Along with globalisation, multilateral agreements and intergovernmental organisations are increasingly developed during the last three decades to regulate and maintain growth, stability and a minimum standard of living in the context of globalisation. The members of these intergovernmental organisations all agree to secure and maintain fair and human working conditions in home countries and countries where they have economic relationships with (Crane, Matten & Spence, 2008). Although there are many agreements, regulations and intergovernmental organisations, in this section is going to discuss three of them which are most related to this study, including International Labour Organisation (ILO), General Agreement on Tariffs and Trade (GATT) and also International Non-Governmental Organisations (NGO). The following portion is going to give a brief introduction and description of these multilateral agreements and intergovernmental organisations, identifying their potential to regulate global standards for all nation states as well as multinational corporations.
International Labour Organisation (ILO)
General Agreement on Tariffs and Trade (GATT)
The General Agreement on Tariffs and Trade (GATT) developed at the end of WWII leads to the breakdown of trade barriers and encourages cross-border trade and investments (Scherer & Palazzo, 2009).
International Non-Governmental Organisations (NGO)
International Non-Governmental Organisations (NGO) are non-official, non-profit, professional organisations with a distinctive legal character, focusing on engaging and maintaining public welfare (Crane, Matten & Spence, 2008; Clarke, 1998). The main public issues NGOs focus on are human rights, gender discrimination, social welfare, working and living conditions, the environmental issues, agricultural development and so on (Clarke, 1998). NGOs play an important role in working with national governments, international organisations as well as multinational corporations by using the net work of members to collect information related to specific issues (Ottaway, 2001). Many multinational corporations increasing confront with pressures from NGOs, to govern their behaviours based on various international agreements and codes of conduct. However, empirical studies and reviews suggest a link between corporate social responsibility, NGOs, and organisational performance (Doh & Guay, 2004). As long as the multinational corporations believe those codes that NGOs provide could become uniform standard in their industry, they are willing to obey and agree those codes to gain global first mover competitive advantages which could improve efficiency and performance as well as build positive image in the long term. Researches in the role of NGOs in development of global corporate responsibility focus on the increasing growth in NGO influence as well as the involvement of government and corporations (Doh & Guay, 2004).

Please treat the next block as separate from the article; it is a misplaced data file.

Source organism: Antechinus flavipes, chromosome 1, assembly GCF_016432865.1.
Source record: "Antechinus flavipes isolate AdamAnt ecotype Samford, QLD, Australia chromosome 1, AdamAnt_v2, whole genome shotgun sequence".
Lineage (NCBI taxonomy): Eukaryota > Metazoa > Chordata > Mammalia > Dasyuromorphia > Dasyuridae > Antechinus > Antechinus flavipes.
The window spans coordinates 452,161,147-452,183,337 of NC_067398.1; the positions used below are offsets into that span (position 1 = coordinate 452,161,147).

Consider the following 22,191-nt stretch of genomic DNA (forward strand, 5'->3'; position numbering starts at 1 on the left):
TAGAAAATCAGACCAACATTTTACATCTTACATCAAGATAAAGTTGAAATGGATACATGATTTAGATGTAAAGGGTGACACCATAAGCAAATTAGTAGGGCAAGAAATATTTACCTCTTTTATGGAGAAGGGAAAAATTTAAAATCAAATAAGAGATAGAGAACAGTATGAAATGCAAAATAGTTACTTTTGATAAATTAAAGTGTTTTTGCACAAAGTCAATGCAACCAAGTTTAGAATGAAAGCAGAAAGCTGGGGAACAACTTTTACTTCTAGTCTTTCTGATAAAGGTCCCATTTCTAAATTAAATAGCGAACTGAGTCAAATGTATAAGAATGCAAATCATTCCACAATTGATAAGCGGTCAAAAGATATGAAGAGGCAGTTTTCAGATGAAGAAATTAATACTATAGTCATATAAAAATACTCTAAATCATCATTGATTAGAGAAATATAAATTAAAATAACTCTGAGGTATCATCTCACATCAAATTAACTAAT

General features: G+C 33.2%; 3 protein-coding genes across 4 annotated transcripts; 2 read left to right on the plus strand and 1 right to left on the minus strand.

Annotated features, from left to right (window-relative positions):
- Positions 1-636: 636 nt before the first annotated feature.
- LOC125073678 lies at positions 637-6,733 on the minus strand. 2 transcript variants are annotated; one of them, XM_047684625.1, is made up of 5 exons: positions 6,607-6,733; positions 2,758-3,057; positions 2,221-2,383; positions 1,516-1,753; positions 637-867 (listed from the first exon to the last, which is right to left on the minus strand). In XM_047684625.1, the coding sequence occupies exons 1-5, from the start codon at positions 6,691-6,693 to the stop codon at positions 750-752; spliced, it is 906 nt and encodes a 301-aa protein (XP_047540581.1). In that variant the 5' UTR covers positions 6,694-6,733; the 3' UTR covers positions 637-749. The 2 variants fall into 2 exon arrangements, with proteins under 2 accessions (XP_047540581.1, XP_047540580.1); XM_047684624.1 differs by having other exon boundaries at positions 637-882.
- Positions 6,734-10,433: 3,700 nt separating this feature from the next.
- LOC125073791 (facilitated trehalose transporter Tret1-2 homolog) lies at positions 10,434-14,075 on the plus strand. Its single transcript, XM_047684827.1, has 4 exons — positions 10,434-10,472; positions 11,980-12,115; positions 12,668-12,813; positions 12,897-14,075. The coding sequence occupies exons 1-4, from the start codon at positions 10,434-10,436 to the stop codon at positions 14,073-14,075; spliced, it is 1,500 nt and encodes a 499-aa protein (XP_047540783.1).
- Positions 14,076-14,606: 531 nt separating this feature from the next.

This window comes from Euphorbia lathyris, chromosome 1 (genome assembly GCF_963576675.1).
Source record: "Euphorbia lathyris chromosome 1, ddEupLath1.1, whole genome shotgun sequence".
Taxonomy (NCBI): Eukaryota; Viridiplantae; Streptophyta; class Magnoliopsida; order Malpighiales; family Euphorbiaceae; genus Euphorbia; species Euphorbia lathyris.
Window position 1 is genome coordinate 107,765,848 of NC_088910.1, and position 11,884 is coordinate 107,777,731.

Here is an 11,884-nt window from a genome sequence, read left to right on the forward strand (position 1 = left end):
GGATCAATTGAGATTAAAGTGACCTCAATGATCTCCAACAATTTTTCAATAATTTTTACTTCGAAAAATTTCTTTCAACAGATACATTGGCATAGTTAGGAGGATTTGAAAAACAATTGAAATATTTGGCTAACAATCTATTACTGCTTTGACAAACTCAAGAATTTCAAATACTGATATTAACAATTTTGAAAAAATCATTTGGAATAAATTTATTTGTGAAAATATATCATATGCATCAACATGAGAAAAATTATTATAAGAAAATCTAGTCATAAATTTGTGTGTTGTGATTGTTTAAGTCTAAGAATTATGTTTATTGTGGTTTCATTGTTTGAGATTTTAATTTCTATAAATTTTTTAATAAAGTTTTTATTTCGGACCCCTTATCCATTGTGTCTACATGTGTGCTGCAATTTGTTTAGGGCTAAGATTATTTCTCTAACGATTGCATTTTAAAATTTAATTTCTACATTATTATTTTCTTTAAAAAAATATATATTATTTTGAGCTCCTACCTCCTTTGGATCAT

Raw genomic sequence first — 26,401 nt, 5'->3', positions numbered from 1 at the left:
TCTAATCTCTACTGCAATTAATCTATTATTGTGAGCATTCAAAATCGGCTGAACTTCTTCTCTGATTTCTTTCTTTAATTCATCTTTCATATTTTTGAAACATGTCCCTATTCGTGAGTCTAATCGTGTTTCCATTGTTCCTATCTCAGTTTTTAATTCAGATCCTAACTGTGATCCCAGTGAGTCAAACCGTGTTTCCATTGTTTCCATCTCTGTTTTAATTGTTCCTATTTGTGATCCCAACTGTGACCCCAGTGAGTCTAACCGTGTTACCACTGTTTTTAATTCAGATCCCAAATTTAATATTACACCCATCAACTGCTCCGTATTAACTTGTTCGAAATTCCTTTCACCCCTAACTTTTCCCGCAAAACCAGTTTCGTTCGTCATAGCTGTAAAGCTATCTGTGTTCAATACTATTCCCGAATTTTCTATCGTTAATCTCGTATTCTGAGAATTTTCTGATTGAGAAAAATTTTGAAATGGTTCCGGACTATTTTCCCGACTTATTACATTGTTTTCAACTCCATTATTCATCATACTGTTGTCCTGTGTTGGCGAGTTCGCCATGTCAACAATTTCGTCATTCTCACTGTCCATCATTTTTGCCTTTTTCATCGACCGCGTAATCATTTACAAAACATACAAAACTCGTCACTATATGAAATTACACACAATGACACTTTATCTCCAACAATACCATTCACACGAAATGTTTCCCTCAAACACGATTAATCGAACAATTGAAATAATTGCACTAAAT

Corporate social responsibility
Definitions of corporate social responsibility
Corporate social responsibility is a debated subject and study concept in contemporary business and academia. It is also regarded as an important topic for research and worth for study (Burton & Goldsby, 2009). Since the beliefs and cognitions about the relationship between corporations and larger society vary with the relevant issues of the day, there is lack of strong consensus on a definition for CSR. The most commonly cited definition is described by Archie Carroll (1979) as ‘the social responsibility of business encompasses the economic, legal, ethical, and discretionary expectations that society has of organisations at a given point in time’. What’s more, Matten and Moon (2004) offer further description of CSR as ‘a cluster concept which overlaps with such concepts as business ethics, corporate philanthropy, corporate citizenship, sustainability, and environmental responsibility. It is a dynamic and contestable concept that is embedded in each social, political, economic and institutional context.'(Crane, Matten & Spence, 2008)
Maignan and Ferrell (2004) develop a brief overview of conceptualisation of corporate social responsibility by summarising four different perspectives on CSR.